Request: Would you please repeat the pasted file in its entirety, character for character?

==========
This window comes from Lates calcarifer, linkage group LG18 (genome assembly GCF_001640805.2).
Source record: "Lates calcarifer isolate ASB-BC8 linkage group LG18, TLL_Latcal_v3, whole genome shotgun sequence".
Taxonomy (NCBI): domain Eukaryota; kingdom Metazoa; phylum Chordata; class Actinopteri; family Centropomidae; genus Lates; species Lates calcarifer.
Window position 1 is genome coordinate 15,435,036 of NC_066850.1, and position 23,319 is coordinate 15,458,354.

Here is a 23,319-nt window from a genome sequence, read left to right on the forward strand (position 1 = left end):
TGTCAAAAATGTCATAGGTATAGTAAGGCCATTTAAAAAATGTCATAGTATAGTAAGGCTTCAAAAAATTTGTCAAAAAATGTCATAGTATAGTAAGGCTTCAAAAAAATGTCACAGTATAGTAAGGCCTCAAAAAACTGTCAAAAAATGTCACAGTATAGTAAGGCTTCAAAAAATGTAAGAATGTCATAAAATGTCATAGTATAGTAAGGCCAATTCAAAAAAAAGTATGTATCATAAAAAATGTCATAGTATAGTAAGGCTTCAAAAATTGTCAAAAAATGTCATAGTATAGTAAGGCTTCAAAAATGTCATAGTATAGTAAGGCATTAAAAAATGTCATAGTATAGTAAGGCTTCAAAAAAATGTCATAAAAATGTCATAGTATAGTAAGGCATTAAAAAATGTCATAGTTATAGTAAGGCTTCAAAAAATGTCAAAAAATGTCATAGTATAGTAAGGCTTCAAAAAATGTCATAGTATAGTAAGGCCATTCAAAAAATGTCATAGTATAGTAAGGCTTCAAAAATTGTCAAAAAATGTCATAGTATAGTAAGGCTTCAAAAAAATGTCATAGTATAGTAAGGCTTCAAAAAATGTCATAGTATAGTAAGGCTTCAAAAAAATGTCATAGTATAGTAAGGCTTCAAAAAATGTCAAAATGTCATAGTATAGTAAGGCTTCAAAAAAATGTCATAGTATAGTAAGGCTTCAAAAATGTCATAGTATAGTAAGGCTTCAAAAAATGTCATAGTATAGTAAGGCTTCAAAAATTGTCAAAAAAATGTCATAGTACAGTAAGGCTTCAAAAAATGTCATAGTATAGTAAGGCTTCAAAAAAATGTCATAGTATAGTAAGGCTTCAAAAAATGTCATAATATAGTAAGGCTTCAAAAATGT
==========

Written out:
This window comes from Lates calcarifer, linkage group LG18 (genome assembly GCF_001640805.2).
Source record: "Lates calcarifer isolate ASB-BC8 linkage group LG18, TLL_Latcal_v3, whole genome shotgun sequence".
Taxonomy (NCBI): domain Eukaryota; kingdom Metazoa; phylum Chordata; class Actinopteri; family Centropomidae; genus Lates; species Lates calcarifer.
Window position 1 is genome coordinate 15,435,036 of NC_066850.1, and position 23,319 is coordinate 15,458,354.

Here is a 23,319-nt window from a genome sequence, read left to right on the forward strand (position 1 = left end):
TGTCAAAAATGTCATAGGTATAGTAAGGCCATTTAAAAAATGTCATAGTATAGTAAGGCTTCAAAAAATTTGTCAAAAAATGTCATAGTATAGTAAGGCTTCAAAAAAATGTCACAGTATAGTAAGGCCTCAAAAAACTGTCAAAAAATGTCACAGTATAGTAAGGCTTCAAAAAATGTAAGAATGTCATAAAATGTCATAGTATAGTAAGGCCAATTCAAAAAAAAGTATGTATCATAAAAAATGTCATAGTATAGTAAGGCTTCAAAAATTGTCAAAAAATGTCATAGTATAGTAAGGCTTCAAAAATGTCATAGTATAGTAAGGCATTAAAAAATGTCATAGTATAGTAAGGCTTCAAAAAAATGTCATAAAAATGTCATAGTATAGTAAGGCATTAAAAAATGTCATAGTTATAGTAAGGCTTCAAAAAATGTCAAAAAATGTCATAGTATAGTAAGGCTTCAAAAAATGTCATAGTATAGTAAGGCCATTCAAAAAATGTCATAGTATAGTAAGGCTTCAAAAATTGTCAAAAAATGTCATAGTATAGTAAGGCTTCAAAAAAATGTCATAGTATAGTAAGGCTTCAAAAAATGTCATAGTATAGTAAGGCTTCAAAAAAATGTCATAGTATAGTAAGGCTTCAAAAAATGTCAAAATGTCATAGTATAGTAAGGCTTCAAAAAAATGTCATAGTATAGTAAGGCTTCAAAAATGTCATAGTATAGTAAGGCTTCAAAAAATGTCATAGTATAGTAAGGCTTCAAAAATTGTCAAAAAAATGTCATAGTACAGTAAGGCTTCAAAAAATGTCATAGTATAGTAAGGCTTCAAAAAAATGTCATAGTATAGTAAGGCTTCAAAAAATGTCATAATATAGTAAGGCTTCAAAAATGT